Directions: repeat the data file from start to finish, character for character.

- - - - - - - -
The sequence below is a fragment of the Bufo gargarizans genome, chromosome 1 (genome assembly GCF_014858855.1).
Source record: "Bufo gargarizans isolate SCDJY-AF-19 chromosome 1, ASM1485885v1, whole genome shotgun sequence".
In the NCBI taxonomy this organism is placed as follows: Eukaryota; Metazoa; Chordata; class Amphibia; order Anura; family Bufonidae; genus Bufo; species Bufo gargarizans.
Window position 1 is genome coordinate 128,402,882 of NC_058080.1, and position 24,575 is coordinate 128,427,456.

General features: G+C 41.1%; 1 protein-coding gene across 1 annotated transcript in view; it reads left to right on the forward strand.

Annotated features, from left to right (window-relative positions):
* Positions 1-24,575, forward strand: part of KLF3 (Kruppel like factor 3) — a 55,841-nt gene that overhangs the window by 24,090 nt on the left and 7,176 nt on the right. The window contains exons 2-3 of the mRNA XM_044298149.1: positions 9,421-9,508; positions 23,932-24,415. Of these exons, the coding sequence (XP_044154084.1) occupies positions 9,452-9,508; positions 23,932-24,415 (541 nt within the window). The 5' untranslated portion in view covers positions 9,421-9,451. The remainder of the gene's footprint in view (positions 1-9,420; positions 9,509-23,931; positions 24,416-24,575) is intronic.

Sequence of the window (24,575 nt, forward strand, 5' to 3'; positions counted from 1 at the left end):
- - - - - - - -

The sequence below is a fragment of the Bufo gargarizans genome, chromosome 1 (genome assembly GCF_014858855.1).
Source record: "Bufo gargarizans isolate SCDJY-AF-19 chromosome 1, ASM1485885v1, whole genome shotgun sequence".
In the NCBI taxonomy this organism is placed as follows: Eukaryota; Metazoa; Chordata; class Amphibia; order Anura; family Bufonidae; genus Bufo; species Bufo gargarizans.
Window position 1 is genome coordinate 128,402,882 of NC_058080.1, and position 24,575 is coordinate 128,427,456.

General features: G+C 41.1%; 1 protein-coding gene across 1 annotated transcript in view; it reads left to right on the forward strand.

Annotated features, from left to right (window-relative positions):
* Positions 1-24,575, forward strand: part of KLF3 (Kruppel like factor 3) — a 55,841-nt gene that overhangs the window by 24,090 nt on the left and 7,176 nt on the right. The window contains exons 2-3 of the mRNA XM_044298149.1: positions 9,421-9,508; positions 23,932-24,415. Of these exons, the coding sequence (XP_044154084.1) occupies positions 9,452-9,508; positions 23,932-24,415 (541 nt within the window). The 5' untranslated portion in view covers positions 9,421-9,451. The remainder of the gene's footprint in view (positions 1-9,420; positions 9,509-23,931; positions 24,416-24,575) is intronic.

Sequence of the window (24,575 nt, forward strand, 5' to 3'; positions counted from 1 at the left end):